A heavy fall of snow commenced at Newcastle, in the evening of January 16,
1776, which continued almost without intermission all that night and the next day.
The frost was also uncommonly intense; and six men and women perished in the
neighbourhood of the town. The river, from Newburn to about two miles below
the bridge, was firmly frozen.
On August 21, Robert Knowles, the North Shields postman, was executed on the
Town Moor, for stealing a letter out of the Newcastle post-office, containing two
£50 Bank of England bills, the property of Robert Rankin, merchant, of Newcastle;
and on the same day, Andrew Mackenzie, a soldier, was executed for highway robbery, at the Westgate, Newcastle.
The corporation of Newcastle, on February 20, 1778, offered an additional bounty
of two guineas to every able seaman that should enter on board his majesty's ship
the Content, Captain Prescott, which vessel was appointed to protect the trade of the
port of Tyne.
A subscription was made, in May this year, for the defence of Newcastle, its port, and
neighbourhood. It amounted to £1784, 15s. of which sum the corporation gave £1000. (fn. 26)
When the news of Admiral Kepple's acquittal reached Newcastle, on February 15,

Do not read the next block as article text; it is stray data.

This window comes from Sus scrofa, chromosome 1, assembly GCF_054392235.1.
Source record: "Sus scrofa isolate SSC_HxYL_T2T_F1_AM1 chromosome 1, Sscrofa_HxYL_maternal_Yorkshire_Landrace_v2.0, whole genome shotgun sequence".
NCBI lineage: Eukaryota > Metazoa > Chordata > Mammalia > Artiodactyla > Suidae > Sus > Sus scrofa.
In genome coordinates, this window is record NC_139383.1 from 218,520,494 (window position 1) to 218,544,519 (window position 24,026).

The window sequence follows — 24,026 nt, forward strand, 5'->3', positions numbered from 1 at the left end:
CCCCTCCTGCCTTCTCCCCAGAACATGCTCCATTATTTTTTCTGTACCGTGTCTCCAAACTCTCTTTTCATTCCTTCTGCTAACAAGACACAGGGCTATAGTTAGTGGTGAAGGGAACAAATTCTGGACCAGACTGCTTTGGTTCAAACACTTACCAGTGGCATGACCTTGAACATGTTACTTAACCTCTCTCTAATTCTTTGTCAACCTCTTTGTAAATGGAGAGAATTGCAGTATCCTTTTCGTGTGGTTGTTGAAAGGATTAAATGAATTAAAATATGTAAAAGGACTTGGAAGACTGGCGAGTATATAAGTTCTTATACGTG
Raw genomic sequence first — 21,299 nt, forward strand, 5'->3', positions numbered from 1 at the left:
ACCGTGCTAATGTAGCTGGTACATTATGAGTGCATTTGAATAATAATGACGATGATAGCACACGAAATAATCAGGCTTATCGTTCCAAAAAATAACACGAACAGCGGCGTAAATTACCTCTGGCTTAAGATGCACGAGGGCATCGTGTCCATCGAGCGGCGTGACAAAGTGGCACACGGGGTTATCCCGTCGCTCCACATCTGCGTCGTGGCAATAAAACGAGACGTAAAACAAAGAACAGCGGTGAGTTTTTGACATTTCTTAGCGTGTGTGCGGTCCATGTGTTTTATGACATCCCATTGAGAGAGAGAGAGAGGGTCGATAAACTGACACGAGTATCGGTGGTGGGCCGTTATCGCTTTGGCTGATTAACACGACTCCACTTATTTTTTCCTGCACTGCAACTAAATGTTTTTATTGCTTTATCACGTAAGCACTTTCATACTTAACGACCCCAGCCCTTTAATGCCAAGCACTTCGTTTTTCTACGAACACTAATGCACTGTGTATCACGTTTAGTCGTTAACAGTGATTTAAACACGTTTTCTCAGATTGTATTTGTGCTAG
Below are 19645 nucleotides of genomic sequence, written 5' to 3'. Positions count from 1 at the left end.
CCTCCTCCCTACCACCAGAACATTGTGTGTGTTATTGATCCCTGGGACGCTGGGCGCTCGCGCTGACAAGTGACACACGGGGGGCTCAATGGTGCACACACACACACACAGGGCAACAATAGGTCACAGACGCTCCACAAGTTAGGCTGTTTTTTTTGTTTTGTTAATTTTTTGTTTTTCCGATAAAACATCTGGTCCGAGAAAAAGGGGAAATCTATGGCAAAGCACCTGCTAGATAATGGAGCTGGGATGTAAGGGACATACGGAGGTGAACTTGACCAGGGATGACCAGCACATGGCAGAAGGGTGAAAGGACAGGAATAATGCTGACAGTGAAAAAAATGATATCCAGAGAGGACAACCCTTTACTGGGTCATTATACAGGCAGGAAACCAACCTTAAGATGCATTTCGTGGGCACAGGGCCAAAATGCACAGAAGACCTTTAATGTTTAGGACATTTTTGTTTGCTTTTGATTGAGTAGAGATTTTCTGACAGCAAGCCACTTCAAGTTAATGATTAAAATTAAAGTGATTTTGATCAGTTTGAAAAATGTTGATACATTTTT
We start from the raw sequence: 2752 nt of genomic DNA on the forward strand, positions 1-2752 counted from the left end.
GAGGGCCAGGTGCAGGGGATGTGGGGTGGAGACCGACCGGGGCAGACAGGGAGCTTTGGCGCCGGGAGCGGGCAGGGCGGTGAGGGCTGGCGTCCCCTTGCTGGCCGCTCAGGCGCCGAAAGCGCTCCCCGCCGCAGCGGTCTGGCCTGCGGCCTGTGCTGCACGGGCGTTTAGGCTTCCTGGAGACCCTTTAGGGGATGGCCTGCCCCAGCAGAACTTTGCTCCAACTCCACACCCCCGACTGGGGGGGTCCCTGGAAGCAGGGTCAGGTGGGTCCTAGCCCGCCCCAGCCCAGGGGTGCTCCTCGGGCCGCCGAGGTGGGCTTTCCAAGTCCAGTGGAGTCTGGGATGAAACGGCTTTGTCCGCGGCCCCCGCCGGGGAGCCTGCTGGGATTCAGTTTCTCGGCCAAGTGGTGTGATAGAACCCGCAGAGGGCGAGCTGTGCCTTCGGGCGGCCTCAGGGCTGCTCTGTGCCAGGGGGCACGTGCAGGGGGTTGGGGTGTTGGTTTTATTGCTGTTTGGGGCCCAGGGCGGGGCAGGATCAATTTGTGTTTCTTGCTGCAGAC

1779, there was a grand illumination and general rejoicings in that town and Gateshead; and on the next day, an effigy of Sir Hugh Pallister, holding in his hand an
altered log-book, was carried through the streets, and afterwards hanged and burnt
in the Bigg Market, amidst the acclamations of a great concourse of spectators. On
the 18th of the same month, the master and brethren of the Trinity-house resolved
to present, at their own expense, the Hon. Augustus Kepple, admiral of the blue,
with the freedom of that body, in an elegant gold box; and on the 22d of March
following, the thanks of the mayor, aldermen, sheriff, and common council of Newcastle, was ordered to be transmitted to Admiral Kepple, on his honourable acquittal,
for his long and eminent services to his king and country.
The Anti-Gallican privateer, of Newcastle, completely fitted and manned, sailed
on the 6th of March on a cruise; and on the 24th of the same month, the Heart of
Oak privateer also sailed on a cruise. She mounted 32 guns, and carried 150 men.
In the evening of December 3, this year, a flax-loft belonging to Mr. T. Kidd, at